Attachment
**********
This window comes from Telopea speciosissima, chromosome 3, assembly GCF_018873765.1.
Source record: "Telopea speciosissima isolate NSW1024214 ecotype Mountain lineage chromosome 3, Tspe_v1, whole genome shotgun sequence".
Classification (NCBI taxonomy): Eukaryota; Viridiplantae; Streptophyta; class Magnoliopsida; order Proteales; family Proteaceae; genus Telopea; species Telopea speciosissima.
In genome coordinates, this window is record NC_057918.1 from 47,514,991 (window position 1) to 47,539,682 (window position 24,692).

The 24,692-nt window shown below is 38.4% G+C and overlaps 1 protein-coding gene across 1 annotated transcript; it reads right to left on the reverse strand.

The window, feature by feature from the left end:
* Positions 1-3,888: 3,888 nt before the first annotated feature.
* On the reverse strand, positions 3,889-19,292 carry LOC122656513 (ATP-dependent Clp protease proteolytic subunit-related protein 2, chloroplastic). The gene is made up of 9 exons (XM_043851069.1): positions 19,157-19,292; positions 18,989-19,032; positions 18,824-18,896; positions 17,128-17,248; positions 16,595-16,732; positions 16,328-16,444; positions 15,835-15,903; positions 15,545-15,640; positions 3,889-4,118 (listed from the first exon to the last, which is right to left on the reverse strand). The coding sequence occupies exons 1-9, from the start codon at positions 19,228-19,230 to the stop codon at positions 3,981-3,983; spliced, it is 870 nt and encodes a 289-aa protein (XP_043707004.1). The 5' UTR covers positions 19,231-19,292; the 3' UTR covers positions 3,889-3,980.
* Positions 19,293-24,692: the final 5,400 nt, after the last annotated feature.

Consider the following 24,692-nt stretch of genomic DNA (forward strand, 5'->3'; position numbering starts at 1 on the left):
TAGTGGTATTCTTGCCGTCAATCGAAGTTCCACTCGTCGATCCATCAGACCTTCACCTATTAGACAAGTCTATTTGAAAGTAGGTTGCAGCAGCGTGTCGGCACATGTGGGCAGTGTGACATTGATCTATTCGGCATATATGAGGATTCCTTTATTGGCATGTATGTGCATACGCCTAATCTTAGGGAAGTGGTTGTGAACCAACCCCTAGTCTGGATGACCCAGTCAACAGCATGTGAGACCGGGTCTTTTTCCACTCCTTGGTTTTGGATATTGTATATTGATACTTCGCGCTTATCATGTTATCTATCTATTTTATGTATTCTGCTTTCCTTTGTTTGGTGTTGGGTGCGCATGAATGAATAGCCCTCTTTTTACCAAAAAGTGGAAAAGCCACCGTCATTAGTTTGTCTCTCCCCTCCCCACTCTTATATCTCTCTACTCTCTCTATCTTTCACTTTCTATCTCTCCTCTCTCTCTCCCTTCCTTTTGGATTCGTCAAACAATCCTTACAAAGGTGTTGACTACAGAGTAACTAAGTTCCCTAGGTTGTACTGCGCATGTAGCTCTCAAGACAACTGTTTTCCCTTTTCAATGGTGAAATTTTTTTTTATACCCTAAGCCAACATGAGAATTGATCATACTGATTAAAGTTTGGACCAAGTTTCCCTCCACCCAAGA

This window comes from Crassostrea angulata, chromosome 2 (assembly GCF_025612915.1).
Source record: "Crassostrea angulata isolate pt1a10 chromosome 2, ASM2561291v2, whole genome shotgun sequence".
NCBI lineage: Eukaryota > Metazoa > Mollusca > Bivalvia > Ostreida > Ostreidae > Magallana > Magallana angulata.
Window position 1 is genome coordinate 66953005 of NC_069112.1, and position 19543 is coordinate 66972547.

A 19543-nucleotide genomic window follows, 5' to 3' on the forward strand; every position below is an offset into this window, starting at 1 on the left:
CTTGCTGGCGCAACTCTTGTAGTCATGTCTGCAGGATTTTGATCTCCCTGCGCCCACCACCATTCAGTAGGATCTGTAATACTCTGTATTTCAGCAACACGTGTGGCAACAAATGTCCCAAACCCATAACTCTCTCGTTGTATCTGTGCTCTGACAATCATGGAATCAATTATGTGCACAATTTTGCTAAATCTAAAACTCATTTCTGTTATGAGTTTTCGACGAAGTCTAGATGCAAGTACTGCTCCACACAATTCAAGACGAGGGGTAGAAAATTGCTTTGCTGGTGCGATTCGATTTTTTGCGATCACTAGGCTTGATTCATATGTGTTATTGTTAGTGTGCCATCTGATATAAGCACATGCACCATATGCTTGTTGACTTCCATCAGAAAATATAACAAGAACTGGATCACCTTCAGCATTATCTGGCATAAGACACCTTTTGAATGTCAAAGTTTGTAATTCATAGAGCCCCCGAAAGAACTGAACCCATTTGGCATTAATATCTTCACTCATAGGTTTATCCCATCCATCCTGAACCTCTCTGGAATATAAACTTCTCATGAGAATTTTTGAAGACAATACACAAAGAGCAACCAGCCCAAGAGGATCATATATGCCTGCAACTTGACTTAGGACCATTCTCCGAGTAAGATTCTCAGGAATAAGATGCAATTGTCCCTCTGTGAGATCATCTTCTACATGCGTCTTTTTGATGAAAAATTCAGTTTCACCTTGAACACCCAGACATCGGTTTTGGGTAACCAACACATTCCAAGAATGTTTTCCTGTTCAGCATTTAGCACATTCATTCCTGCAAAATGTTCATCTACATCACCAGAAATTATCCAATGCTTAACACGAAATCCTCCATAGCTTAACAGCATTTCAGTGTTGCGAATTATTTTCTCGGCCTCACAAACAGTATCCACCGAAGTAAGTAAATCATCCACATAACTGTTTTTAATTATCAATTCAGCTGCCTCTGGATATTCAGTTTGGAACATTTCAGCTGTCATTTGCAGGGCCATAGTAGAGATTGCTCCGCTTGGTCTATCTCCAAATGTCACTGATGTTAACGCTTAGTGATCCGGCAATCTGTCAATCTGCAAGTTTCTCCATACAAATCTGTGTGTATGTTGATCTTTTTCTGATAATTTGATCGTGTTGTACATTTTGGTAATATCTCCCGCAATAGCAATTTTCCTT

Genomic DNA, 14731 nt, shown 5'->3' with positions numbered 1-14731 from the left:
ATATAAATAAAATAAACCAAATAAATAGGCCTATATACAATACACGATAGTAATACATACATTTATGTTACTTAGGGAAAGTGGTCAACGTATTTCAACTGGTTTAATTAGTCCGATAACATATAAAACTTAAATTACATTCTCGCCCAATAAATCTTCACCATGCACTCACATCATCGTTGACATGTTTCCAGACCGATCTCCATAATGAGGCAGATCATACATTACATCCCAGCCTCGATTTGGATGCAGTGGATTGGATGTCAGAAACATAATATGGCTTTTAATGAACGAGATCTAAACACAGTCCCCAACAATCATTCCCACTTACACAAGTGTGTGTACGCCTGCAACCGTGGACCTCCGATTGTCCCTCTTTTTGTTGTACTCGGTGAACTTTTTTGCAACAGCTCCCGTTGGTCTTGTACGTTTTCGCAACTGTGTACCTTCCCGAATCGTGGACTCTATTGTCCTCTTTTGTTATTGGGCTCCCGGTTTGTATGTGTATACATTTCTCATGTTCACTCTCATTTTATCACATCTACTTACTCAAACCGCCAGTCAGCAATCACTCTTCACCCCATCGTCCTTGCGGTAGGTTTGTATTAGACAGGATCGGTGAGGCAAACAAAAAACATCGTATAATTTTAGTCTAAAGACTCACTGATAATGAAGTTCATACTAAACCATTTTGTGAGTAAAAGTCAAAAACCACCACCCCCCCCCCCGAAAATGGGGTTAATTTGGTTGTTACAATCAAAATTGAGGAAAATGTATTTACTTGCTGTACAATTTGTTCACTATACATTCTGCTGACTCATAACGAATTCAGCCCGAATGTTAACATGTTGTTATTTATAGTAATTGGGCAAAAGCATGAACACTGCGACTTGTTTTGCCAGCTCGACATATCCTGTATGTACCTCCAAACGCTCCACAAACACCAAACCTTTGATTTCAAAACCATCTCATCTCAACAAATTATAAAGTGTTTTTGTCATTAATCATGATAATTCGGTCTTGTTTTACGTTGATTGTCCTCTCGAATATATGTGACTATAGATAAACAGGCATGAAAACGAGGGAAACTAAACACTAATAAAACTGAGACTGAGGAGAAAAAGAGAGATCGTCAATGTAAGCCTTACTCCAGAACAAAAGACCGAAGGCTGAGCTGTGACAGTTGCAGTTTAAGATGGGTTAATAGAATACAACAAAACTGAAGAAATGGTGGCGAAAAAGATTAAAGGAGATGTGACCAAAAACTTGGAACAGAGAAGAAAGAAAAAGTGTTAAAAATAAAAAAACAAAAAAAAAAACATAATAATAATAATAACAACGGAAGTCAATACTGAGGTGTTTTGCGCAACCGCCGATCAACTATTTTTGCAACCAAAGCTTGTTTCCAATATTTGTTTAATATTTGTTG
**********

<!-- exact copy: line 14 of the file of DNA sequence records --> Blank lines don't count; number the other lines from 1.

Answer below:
NCBI lineage: Eukaryota > Metazoa > Mollusca > Bivalvia > Ostreida > Ostreidae > Magallana > Magallana angulata.